With Halloween approaching, I've decided to temporarily suspend my normal "Quick Shot" posts in favor of a Spooktography theme. Today's spooky photograph is of a painting at the entrance to Ward 8 in the geriatrics unit of the abandoned Weston State Hospital.
The hospital, known now as the Trans-Alleghaney Lunatic Asylum, is located in Weston, West Virginia and closed in the 1990s after over 130 years of treatment for the mentally insane. The asylum now conducts tours for visitors year round.
In July 2012, I packed my camera for a rare behind-the-scenes tour of the asylum. While guests normally can explore the main hospital building and medical center, we were permitted access to places such as the woman's ward and geriatrics unit. These buildings were in terrible condition - leaking roofs had caused major mold problems and rotten drywall had formed a thick sludge on every surface. Despite the decay and dis-repair, I still had a chance to experience and imagine what it must have been like to be a patient at this hospital.
The geriatrics ward was one of the eeriest buildings. Unlike the main building, which had individual rooms for patients, the patients here were kept in prison style barracks with hundreds of patients sharing a common quarters. The bathrooms were worse - toilets were not separated from each other and there was no illusion of privacy.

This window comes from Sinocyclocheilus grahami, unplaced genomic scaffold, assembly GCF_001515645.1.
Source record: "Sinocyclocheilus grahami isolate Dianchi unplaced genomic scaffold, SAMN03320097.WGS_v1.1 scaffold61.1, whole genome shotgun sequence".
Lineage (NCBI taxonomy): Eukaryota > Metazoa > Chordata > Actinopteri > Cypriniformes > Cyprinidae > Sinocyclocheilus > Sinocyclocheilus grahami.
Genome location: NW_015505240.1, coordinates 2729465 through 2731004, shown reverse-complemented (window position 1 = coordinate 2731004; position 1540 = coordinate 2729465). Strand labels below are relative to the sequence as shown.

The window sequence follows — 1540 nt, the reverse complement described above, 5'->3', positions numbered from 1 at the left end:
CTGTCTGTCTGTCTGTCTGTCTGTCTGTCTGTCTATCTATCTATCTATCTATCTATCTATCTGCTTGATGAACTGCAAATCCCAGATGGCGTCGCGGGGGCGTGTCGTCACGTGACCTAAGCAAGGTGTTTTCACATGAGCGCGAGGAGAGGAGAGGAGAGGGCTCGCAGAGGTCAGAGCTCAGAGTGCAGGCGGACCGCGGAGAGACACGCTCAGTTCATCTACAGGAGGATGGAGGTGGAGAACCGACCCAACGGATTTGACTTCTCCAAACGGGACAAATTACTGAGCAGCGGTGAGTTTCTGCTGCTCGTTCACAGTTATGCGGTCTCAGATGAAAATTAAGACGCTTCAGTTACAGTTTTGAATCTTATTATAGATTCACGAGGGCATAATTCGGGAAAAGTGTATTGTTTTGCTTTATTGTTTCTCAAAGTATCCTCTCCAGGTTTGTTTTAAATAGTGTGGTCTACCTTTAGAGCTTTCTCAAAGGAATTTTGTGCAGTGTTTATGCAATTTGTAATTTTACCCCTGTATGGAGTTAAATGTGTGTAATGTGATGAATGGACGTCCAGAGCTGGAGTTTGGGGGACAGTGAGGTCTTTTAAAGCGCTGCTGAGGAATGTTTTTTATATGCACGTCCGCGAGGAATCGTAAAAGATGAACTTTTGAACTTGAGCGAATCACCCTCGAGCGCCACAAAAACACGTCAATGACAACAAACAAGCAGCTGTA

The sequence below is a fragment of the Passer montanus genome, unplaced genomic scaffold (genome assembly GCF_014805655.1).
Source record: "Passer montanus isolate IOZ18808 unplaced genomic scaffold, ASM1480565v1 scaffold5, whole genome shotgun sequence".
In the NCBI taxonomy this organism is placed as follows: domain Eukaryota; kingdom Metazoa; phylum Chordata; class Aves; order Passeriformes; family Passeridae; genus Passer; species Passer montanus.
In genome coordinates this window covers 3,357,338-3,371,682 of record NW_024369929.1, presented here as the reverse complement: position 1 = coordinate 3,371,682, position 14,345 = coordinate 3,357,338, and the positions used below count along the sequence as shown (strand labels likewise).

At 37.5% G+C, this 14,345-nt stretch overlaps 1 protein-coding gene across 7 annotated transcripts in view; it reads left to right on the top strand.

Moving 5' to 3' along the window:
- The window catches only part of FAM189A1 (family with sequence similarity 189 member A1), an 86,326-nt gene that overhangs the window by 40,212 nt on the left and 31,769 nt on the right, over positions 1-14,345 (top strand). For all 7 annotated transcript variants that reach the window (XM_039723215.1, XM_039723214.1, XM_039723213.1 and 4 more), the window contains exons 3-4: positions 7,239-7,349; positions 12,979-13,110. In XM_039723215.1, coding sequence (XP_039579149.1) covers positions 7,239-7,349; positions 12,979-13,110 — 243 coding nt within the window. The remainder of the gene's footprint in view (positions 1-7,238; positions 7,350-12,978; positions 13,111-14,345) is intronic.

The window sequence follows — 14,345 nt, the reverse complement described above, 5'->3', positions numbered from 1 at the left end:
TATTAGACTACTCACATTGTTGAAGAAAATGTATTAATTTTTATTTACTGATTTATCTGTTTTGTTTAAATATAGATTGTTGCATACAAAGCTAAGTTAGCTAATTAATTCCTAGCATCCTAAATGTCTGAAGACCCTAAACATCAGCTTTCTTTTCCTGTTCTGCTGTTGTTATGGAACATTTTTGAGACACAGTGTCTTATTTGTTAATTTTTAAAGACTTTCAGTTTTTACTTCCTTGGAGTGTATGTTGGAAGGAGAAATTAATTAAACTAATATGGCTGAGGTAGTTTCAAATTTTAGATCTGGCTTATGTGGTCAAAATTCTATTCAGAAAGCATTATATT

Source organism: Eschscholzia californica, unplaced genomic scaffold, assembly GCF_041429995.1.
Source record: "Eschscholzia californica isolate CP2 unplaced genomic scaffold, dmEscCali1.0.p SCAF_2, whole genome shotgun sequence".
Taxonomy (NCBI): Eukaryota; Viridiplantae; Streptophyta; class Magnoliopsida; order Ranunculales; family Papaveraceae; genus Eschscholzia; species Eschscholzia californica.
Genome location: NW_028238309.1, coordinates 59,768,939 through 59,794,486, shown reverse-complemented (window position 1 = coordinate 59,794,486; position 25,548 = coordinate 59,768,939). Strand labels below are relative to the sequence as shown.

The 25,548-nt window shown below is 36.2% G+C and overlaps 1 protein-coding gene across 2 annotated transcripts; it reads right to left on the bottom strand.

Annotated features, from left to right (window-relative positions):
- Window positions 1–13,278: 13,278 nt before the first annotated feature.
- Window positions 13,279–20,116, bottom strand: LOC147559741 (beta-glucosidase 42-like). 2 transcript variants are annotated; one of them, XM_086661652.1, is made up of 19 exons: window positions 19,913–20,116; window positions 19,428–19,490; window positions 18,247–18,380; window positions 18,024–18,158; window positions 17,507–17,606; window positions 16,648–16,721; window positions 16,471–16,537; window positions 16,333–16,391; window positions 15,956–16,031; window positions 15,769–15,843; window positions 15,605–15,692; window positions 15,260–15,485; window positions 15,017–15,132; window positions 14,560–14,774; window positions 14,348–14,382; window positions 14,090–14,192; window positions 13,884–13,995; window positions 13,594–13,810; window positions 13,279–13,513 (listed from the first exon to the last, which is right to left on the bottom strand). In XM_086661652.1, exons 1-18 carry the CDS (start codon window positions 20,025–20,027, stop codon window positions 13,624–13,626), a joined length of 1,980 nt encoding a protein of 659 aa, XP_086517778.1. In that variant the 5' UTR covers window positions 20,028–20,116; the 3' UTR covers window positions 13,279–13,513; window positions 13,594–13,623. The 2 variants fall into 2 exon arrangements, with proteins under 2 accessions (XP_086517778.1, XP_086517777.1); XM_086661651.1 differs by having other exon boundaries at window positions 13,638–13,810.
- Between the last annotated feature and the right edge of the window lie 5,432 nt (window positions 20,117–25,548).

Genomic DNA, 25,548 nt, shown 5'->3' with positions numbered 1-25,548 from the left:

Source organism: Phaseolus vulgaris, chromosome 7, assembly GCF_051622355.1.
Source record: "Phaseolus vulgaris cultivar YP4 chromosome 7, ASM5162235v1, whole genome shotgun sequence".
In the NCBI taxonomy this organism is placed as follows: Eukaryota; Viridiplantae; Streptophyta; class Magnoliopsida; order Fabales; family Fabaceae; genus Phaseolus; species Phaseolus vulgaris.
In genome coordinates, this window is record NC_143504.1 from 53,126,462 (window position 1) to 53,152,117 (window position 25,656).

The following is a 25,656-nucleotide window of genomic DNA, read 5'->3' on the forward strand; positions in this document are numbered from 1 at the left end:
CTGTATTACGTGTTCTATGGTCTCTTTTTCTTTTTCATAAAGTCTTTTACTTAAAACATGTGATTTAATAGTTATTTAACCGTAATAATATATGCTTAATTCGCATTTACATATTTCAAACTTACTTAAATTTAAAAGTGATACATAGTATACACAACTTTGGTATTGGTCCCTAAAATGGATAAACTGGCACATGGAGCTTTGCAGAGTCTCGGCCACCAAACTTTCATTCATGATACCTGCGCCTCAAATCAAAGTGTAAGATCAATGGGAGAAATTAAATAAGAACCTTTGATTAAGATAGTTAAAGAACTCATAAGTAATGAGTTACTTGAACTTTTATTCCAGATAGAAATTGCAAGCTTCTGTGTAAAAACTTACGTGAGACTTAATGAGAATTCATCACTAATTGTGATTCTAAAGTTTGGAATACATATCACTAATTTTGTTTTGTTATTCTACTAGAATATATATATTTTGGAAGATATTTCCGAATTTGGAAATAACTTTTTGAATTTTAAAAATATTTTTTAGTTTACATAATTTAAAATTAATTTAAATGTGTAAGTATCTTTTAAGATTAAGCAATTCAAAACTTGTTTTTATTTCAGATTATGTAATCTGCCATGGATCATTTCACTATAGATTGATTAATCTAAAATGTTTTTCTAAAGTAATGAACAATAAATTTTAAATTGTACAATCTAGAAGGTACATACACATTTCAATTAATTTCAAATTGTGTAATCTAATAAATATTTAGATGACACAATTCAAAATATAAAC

The geriatrics ward caused me to think back to the 19th century cruise liners that categorized guests based on a class system; without any privacy the geriatrics patients seemed to be 3rd class when compared to the higher functioning patients with private rooms in the Kirkbride building. Part of me ached for these patients; the mentally ill deserve to be treated with the same dignity as any other human.
I took very few photos in this ward because of the chills it gave me. The one thing that really caught my attention was this painting welcoming you to Ward 8. I couldn't decide if the nurses and doctors painted this to add a warm and soft touch to an otherwise dreary and depressing environment, or if the painting was actually designed to mock the patients with it's irony. Nothing about Ward 8 was inviting.... and the rabbit wasn't making it any more so.
I'm posting this photo for the Spooktography because of the chills and eery feeling I had while standing in that ward. Even remembering standing there as I write this blog post has given me goosebumps. As a result, this is probably high on the list of the most moving photos I've taken to date.